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texasgypsy
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« on: December 27, 2007, 05:55:50 AM »

I may not be able explain this issue very well,I can't locate the appropriate thread where I ran across a  confusing ritual, and it bothers me. It was something along the lines that when you formally get accepted as a catechuman (or maybe it's the actual Chrismation) there's a ritual where you have to get up and renounce your formal beliefs or "heresies''. This is the first I'd ever heard about this. So,I've been a Methodist going on 30 years (becoming less and less fulfilled in last 5 or so but that's anther story).  I  worry because I have  a teenage child who's pretty involved in every aspect. raised, confirmed a in very consertative Methodist church a few years ago. How do I stand up and renounce everything that's dear to an innocent 15 year old who loves God and loves people. Is she going to be hurt, confused with me?  What is it you have to get up and recounce or denounce,anyway?

I mean, what exactly does this involve? What heresies would I expect to denounce?  It feels weird.  I'm interested in Orthodoxy because I'm drawn to to good things, the focus on the Lord Jesus Christ,the positive things,the liturgy, not "Welcome home,you confused, ungodly heretic."  Can anyone explain this to me or did I misinterpret what read? Thanks for your patience with my confusion.

{Edit - removed large amount of blank space only.  Cleveland, GM}
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« Reply #1 on: December 27, 2007, 09:36:08 AM »

I may not be able explain this issue very well,I can't locate the appropriate thread where I ran across a  confusing ritual, and it bothers me. It was something along the lines that when you formally get accepted as a catechuman (or maybe it's the actual Chrismation) there's a ritual where you have to get up and renounce your formal beliefs or "heresies''. This is the first I'd ever heard about this. So,I've been a Methodist going on 30 years (becoming less and less fulfilled in last 5 or so but that's anther story).  I  worry because I have  a teenage child who's pretty involved in every aspect. raised, confirmed a in very consertative Methodist church a few years ago. How do I stand up and renounce everything that's dear to an innocent 15 year old who loves God and loves people. Is she going to be hurt, confused with me?  What is it you have to get up and recounce or denounce,anyway?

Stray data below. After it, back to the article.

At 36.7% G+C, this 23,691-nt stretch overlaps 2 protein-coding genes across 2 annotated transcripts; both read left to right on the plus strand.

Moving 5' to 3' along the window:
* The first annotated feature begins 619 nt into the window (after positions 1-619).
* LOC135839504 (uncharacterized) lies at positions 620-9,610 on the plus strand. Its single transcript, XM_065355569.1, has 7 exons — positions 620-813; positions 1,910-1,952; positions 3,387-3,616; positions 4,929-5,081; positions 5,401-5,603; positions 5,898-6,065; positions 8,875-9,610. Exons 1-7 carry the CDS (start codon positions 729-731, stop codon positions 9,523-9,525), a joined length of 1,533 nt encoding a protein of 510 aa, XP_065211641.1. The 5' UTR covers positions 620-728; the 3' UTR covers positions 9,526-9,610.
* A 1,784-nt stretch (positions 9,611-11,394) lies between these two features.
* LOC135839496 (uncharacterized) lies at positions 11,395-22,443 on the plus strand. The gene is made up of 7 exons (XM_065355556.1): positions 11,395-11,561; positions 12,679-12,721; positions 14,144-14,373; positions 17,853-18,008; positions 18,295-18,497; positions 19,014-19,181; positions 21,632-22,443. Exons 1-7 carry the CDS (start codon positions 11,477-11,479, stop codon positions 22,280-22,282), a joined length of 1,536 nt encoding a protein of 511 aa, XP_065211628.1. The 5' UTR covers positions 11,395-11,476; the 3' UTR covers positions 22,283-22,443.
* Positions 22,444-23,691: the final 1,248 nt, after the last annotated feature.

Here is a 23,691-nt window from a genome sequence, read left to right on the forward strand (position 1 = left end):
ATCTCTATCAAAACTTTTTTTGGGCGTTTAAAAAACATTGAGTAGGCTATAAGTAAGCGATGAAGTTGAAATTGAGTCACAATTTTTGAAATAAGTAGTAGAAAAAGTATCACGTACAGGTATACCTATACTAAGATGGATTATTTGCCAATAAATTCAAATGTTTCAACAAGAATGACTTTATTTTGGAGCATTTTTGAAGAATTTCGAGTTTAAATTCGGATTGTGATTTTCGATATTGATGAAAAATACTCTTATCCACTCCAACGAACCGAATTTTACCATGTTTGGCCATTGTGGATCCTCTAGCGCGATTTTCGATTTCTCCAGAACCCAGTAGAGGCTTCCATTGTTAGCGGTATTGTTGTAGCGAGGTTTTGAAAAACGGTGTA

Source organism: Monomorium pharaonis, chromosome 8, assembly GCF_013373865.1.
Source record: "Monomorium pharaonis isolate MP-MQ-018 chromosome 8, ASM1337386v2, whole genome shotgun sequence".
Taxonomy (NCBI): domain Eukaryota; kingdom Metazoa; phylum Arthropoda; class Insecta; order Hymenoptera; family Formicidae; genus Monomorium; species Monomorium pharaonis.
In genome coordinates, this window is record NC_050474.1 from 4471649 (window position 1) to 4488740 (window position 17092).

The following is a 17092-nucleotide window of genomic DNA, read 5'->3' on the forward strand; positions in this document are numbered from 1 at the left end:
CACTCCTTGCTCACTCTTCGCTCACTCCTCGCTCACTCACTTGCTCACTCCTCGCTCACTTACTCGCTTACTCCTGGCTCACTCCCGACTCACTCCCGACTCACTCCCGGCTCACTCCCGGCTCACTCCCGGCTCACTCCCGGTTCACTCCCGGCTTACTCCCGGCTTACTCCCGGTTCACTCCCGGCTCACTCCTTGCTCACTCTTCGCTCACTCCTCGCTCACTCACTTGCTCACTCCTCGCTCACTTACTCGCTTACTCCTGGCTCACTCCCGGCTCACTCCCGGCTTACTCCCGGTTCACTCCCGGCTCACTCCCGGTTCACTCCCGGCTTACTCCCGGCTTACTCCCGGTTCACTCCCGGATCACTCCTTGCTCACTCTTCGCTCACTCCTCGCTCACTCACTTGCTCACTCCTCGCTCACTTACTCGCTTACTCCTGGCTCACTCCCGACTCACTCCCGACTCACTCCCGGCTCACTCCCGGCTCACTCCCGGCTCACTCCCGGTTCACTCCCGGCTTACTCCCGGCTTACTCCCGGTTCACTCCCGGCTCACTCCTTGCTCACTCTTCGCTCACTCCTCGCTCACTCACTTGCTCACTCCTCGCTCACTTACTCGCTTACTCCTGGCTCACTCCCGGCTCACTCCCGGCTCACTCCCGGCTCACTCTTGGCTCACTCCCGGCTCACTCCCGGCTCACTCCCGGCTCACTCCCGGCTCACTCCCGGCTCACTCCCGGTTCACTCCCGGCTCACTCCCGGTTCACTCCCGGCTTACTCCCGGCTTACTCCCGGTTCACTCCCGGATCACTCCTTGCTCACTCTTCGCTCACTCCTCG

I mean, what exactly does this involve? What heresies would I expect to denounce?  It feels weird.  I'm interested in Orthodoxy because I'm drawn to to good things, the focus on the Lord Jesus Christ,the positive things,the liturgy, not "Welcome home,you confused, ungodly heretic."  Can anyone explain this to me or did I misinterpret what read? Thanks for your patience with my confusion.

IIRC, the renunciation is along the lines of "Do you renounce all heresies contrary to the teachings and Tradition of the Orthodox Church?" with the response being, "I do."  (Or something along those general lines.)  I do remember that when I became a catechumen, I did not have to make a specific listing of what heresies I was renouncing.  Also, I think it might help to keep in mind that while Orthodoxy retains the fullness of the truth, other Christian groups are not completely devoid of it.  If Orthodoxy contains the fullness, then others contain the truth in degrees that don't reach completion.  Thus, a renunciation of former heresies is not a renunciation of everything you learned and did, but only those things that are contrary to Orthodoxy, while those things that were Orthodox all along can be seen as the foundation of your own Orthodox faith.